Leary had two weeks to find a way out. He talked to a local cattle dealer, who picked up the animals the following day, leaving only a few cows for raw milk cheese production, an artisanal business offering more profit potential than supplying milk drinkers.

“We didn’t just watch margins shrink,” Leary said. “We watched them vanish.”

Julie-Marie Bickford, executive director of the Maine Dairy Industry Association, said the second-order effects of low milk prices are now wreaking havoc with the state’s small-farm dairy ecosystem. “The financial pressure has moved from the dairy farm to the infrastructure,” Bickford said.

It’s not only haulers in southern Maine. Veterinarians have fewer cows to vaccinate and treat. Milking equipment dealers aren’t doing much business, and feed companies aren’t getting as many orders. Farmers aren’t buying sawdust, used for bedding, from local lumber mills.

In the United States and Europe, dairy farmers have traditionally turned to the government for help, resulting in lakes of milk and mountains of butter stockpiled to boost prices, or taxpayer outlays to ease financial pain. That’s not panning out during the first downturn for a newly globalized U.S. industry.

Dairy farmers helped fight for, and won in the 2014 federal farm bill, a government system for insulating against downturns, known as the Margin Protection Program. Essentially an insurance scheme, the program compensates farmers when their costs exceed their income, and the Department of Agriculture exhorted farmers to enroll in it for this crop year. Most did.

By midyear, federal officials were dialing back expectations for the program’s ability to cushion against a prolonged downturn of this magnitude. Krysta Harden, the deputy secretary of agriculture, said during a visit to southern Maine that dairy farms “need to be running their own numbers” and figuring out whether the program makes sense for them.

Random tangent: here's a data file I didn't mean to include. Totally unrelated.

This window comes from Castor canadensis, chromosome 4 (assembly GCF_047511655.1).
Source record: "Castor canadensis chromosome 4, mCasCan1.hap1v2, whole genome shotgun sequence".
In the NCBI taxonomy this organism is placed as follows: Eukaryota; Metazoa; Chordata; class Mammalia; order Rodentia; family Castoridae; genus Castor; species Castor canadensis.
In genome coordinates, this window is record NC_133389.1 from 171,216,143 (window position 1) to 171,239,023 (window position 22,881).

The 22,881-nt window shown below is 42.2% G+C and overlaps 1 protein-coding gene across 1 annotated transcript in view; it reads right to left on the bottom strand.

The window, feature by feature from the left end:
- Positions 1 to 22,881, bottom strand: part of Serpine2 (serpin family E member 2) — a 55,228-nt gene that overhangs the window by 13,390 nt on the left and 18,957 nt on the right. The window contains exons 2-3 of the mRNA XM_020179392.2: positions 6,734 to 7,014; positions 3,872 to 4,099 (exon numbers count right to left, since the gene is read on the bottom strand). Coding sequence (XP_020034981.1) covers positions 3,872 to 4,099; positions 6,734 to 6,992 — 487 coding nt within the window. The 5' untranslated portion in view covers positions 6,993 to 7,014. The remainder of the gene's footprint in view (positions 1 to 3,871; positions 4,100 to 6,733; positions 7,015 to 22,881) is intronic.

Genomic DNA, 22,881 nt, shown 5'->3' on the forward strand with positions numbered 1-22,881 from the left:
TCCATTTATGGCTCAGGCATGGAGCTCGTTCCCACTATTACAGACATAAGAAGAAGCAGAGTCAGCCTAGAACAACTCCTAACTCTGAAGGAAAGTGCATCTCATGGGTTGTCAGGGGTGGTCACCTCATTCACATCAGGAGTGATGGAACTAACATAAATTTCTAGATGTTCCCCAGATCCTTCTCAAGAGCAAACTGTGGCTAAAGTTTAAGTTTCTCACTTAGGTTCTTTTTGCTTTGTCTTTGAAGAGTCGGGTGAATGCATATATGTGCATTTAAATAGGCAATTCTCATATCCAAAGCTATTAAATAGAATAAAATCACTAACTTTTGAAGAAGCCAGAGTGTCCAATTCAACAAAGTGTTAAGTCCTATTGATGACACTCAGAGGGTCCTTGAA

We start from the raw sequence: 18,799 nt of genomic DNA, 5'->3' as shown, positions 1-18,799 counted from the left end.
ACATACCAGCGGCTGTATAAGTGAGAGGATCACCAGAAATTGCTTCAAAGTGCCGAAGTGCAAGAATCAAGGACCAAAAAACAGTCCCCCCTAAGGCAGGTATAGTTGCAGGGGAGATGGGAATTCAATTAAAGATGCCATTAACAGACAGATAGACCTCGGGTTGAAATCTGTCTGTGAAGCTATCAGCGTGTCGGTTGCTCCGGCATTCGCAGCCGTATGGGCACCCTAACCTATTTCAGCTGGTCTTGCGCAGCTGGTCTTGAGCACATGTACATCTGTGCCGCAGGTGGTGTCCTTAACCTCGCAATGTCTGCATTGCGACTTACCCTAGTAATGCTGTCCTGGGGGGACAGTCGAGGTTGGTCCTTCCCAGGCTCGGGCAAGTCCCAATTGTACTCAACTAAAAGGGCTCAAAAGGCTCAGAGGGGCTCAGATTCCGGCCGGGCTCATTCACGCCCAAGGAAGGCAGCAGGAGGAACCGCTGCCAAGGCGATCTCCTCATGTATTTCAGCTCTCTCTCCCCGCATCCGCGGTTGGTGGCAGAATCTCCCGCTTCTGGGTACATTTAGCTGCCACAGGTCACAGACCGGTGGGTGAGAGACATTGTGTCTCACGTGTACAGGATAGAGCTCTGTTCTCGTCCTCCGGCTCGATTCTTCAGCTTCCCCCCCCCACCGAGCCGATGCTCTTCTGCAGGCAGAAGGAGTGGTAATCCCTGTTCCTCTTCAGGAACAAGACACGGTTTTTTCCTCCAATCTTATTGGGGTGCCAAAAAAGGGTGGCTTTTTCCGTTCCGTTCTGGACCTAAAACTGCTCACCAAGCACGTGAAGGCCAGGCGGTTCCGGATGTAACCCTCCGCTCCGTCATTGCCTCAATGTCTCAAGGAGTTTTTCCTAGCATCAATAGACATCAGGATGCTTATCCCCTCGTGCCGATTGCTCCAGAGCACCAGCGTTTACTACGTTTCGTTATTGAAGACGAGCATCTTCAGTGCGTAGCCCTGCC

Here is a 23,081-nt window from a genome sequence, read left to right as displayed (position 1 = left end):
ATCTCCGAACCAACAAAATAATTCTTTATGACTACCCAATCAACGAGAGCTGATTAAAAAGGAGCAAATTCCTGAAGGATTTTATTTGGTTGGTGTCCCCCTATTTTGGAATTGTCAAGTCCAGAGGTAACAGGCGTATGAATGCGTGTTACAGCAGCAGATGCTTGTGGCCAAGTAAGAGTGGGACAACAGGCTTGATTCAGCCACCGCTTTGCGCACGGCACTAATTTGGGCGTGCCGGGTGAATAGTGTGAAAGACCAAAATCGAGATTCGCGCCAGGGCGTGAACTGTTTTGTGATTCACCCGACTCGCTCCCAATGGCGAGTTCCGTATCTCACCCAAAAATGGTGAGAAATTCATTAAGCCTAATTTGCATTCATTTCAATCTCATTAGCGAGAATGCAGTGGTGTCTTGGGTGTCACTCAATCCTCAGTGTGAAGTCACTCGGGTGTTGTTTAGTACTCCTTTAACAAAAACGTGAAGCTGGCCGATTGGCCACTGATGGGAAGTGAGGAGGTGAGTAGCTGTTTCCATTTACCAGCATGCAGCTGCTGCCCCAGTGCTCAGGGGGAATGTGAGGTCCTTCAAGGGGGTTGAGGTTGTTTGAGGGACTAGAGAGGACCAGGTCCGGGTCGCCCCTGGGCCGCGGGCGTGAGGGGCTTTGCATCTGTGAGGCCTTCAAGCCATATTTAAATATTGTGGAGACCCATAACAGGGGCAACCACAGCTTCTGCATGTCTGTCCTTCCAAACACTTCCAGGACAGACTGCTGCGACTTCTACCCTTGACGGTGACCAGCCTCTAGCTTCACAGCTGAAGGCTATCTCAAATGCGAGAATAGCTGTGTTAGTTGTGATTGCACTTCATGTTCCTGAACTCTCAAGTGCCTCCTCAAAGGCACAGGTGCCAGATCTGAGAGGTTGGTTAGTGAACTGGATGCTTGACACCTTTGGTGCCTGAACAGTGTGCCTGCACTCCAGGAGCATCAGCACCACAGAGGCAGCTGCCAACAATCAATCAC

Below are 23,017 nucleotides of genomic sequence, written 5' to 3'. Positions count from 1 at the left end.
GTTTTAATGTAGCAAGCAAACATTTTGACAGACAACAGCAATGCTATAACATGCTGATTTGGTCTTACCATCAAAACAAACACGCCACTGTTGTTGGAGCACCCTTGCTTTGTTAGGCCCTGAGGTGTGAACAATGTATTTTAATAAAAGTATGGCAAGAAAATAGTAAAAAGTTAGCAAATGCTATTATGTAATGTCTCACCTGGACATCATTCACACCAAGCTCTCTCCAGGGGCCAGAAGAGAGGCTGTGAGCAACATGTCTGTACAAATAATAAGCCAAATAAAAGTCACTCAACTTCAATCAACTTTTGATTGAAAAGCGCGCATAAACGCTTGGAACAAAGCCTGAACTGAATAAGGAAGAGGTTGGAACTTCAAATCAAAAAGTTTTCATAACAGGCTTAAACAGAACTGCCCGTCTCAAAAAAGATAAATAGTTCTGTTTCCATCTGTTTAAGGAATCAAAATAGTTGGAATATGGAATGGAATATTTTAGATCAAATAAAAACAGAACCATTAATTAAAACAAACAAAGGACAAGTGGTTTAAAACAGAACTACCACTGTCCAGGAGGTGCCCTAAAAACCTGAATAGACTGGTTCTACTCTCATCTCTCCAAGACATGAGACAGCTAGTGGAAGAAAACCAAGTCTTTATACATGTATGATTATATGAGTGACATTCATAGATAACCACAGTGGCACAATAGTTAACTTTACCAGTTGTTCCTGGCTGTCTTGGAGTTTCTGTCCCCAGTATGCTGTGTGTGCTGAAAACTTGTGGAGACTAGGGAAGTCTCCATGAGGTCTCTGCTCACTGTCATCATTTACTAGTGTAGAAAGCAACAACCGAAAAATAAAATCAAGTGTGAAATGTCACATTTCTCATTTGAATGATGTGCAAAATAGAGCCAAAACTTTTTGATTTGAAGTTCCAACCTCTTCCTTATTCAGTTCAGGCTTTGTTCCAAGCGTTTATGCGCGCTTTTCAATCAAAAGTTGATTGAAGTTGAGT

“It will never make anybody completely whole,” Harden told the Portland Press Herald. “That’s not the purpose of it. It is to help them to continue to survive throughout the producing season and year so they can continue to stay on their dairy farms.”

To Maine farmers, the program has so far proved to be “Band-Aids on open, gaping wounds,” said Bickford, the association president. The insurance assumes a level and duration of low prices that the global market has blown through against all expectations. Without a midcourse correction -- and New England dairy farmers have lobbied for changes -- the program won’t matter.

Rep. Chellie Pingree, a Democrat who represents southern Maine in Congress, has called on the agriculture department to change the way it pays out the insurance to take account of higher costs in the region. Maine farmers pay more for feed than, say, farmers in Nebraska because grain isn’t as available locally. Costs “just aren’t being calculated accurately for farmers in some states,” Pingree said in an email.

The best prospect for Tim Leary at the moment has nothing to do with cows. He has 40 acres of squash, green peppers, cucumbers, cabbage and other vegetables planted, and agreements to sell to a distributor that sells to 170 stores in northern New England, the Hannaford Brothers Co. But he won’t escape the globalizing food market.

Since 2000, the owner of Hannaford has been the Delhaize Group, a Belgian multinational that operates stores in seven countries on three continents.